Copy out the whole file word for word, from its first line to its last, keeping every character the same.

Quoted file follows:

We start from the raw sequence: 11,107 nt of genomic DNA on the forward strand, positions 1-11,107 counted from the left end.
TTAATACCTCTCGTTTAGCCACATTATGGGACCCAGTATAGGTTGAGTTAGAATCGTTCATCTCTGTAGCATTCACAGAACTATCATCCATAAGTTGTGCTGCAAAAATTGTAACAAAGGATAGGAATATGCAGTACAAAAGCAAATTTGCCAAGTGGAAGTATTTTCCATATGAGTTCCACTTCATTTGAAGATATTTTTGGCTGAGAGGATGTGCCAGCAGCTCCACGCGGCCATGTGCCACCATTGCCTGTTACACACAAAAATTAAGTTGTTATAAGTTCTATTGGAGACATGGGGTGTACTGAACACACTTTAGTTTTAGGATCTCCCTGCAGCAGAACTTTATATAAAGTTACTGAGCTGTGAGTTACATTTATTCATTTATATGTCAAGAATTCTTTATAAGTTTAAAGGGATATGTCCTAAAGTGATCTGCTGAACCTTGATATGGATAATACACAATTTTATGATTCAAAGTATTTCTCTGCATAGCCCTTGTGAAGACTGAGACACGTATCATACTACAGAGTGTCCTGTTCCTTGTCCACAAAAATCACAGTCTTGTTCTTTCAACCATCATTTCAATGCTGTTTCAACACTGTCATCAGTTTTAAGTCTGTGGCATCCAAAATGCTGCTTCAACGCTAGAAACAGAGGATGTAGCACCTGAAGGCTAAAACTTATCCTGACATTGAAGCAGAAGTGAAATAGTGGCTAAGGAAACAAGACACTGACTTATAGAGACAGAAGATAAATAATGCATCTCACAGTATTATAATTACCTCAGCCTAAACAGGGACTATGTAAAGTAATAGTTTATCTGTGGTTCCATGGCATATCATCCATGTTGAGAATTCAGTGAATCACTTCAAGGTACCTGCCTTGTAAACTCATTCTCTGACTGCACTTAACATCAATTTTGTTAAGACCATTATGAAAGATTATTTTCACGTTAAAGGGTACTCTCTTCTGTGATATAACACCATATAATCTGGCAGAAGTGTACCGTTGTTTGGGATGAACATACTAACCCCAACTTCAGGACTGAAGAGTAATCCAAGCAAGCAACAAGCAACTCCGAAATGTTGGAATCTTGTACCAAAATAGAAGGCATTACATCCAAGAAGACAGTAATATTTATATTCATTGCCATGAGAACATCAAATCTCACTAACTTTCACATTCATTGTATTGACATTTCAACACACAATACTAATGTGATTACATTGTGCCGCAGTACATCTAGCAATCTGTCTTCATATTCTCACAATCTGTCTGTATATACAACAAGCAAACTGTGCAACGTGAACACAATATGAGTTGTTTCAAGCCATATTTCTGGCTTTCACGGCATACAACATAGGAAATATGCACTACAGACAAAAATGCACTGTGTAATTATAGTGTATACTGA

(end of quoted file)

We start from the raw sequence: 11,107 nt of genomic DNA on the forward strand, positions 1-11,107 counted from the left end.
TTAATACCTCTCGTTTAGCCACATTATGGGACCCAGTATAGGTTGAGTTAGAATCGTTCATCTCTGTAGCATTCACAGAACTATCATCCATAAGTTGTGCTGCAAAAATTGTAACAAAGGATAGGAATATGCAGTACAAAAGCAAATTTGCCAAGTGGAAGTATTTTCCATATGAGTTCCACTTCATTTGAAGATATTTTTGGCTGAGAGGATGTGCCAGCAGCTCCACGCGGCCATGTGCCACCATTGCCTGTTACACACAAAAATTAAGTTGTTATAAGTTCTATTGGAGACATGGGGTGTACTGAACACACTTTAGTTTTAGGATCTCCCTGCAGCAGAACTTTATATAAAGTTACTGAGCTGTGAGTTACATTTATTCATTTATATGTCAAGAATTCTTTATAAGTTTAAAGGGATATGTCCTAAAGTGATCTGCTGAACCTTGATATGGATAATACACAATTTTATGATTCAAAGTATTTCTCTGCATAGCCCTTGTGAAGACTGAGACACGTATCATACTACAGAGTGTCCTGTTCCTTGTCCACAAAAATCACAGTCTTGTTCTTTCAACCATCATTTCAATGCTGTTTCAACACTGTCATCAGTTTTAAGTCTGTGGCATCCAAAATGCTGCTTCAACGCTAGAAACAGAGGATGTAGCACCTGAAGGCTAAAACTTATCCTGACATTGAAGCAGAAGTGAAATAGTGGCTAAGGAAACAAGACACTGACTTATAGAGACAGAAGATAAATAATGCATCTCACAGTATTATAATTACCTCAGCCTAAACAGGGACTATGTAAAGTAATAGTTTATCTGTGGTTCCATGGCATATCATCCATGTTGAGAATTCAGTGAATCACTTCAAGGTACCTGCCTTGTAAACTCATTCTCTGACTGCACTTAACATCAATTTTGTTAAGACCATTATGAAAGATTATTTTCACGTTAAAGGGTACTCTCTTCTGTGATATAACACCATATAATCTGGCAGAAGTGTACCGTTGTTTGGGATGAACATACTAACCCCAACTTCAGGACTGAAGAGTAATCCAAGCAAGCAACAAGCAACTCCGAAATGTTGGAATCTTGTACCAAAATAGAAGGCATTACATCCAAGAAGACAGTAATATTTATATTCATTGCCATGAGAACATCAAATCTCACTAACTTTCACATTCATTGTATTGACATTTCAACACACAATACTAATGTGATTACATTGTGCCGCAGTACATCTAGCAATCTGTCTTCATATTCTCACAATCTGTCTGTATATACAACAAGCAAACTGTGCAACGTGAACACAATATGAGTTGTTTCAAGCCATATTTCTGGCTTTCACGGCATACAACATAGGAAATATGCACTACAGACAAAAATGCACTGTGTAATTATAGTGTATACTGA